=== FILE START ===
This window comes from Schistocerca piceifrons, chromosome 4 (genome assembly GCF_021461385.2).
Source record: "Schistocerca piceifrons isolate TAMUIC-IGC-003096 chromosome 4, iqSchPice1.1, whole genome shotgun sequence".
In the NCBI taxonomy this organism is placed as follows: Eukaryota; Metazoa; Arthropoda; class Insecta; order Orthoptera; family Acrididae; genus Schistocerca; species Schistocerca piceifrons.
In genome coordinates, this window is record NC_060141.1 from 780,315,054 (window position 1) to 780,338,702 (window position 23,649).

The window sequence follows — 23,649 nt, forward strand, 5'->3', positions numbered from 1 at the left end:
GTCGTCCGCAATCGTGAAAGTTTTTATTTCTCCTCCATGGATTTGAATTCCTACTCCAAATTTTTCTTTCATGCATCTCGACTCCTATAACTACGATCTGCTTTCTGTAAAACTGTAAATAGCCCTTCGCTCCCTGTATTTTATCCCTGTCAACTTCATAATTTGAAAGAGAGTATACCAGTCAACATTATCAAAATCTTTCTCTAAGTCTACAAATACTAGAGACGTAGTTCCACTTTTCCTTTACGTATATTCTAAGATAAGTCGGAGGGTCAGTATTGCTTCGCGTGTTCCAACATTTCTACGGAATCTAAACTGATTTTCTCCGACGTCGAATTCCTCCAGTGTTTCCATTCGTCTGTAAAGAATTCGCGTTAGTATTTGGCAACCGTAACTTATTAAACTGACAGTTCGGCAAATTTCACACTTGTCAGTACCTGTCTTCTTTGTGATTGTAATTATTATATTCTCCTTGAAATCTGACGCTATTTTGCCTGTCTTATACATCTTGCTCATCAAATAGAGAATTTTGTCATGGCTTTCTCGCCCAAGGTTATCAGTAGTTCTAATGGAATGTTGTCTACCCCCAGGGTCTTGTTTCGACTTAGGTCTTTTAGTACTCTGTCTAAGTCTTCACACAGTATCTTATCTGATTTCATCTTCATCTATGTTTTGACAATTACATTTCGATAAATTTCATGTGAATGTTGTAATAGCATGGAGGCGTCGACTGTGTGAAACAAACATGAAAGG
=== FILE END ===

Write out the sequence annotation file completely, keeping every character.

This window comes from Schistocerca piceifrons, chromosome 4 (genome assembly GCF_021461385.2).
Source record: "Schistocerca piceifrons isolate TAMUIC-IGC-003096 chromosome 4, iqSchPice1.1, whole genome shotgun sequence".
In the NCBI taxonomy this organism is placed as follows: Eukaryota; Metazoa; Arthropoda; class Insecta; order Orthoptera; family Acrididae; genus Schistocerca; species Schistocerca piceifrons.
In genome coordinates, this window is record NC_060141.1 from 780,315,054 (window position 1) to 780,338,702 (window position 23,649).

The window sequence follows — 23,649 nt, forward strand, 5'->3', positions numbered from 1 at the left end:
GTCGTCCGCAATCGTGAAAGTTTTTATTTCTCCTCCATGGATTTGAATTCCTACTCCAAATTTTTCTTTCATGCATCTCGACTCCTATAACTACGATCTGCTTTCTGTAAAACTGTAAATAGCCCTTCGCTCCCTGTATTTTATCCCTGTCAACTTCATAATTTGAAAGAGAGTATACCAGTCAACATTATCAAAATCTTTCTCTAAGTCTACAAATACTAGAGACGTAGTTCCACTTTTCCTTTACGTATATTCTAAGATAAGTCGGAGGGTCAGTATTGCTTCGCGTGTTCCAACATTTCTACGGAATCTAAACTGATTTTCTCCGACGTCGAATTCCTCCAGTGTTTCCATTCGTCTGTAAAGAATTCGCGTTAGTATTTGGCAACCGTAACTTATTAAACTGACAGTTCGGCAAATTTCACACTTGTCAGTACCTGTCTTCTTTGTGATTGTAATTATTATATTCTCCTTGAAATCTGACGCTATTTTGCCTGTCTTATACATCTTGCTCATCAAATAGAGAATTTTGTCATGGCTTTCTCGCCCAAGGTTATCAGTAGTTCTAATGGAATGTTGTCTACCCCCAGGGTCTTGTTTCGACTTAGGTCTTTTAGTACTCTGTCTAAGTCTTCACACAGTATCTTATCTGATTTCATCTTCATCTATGTTTTGACAATTACATTTCGATAAATTTCATGTGAATGTTGTAATAGCATGGAGGCGTCGACTGTGTGAAACAAACATGAAAGG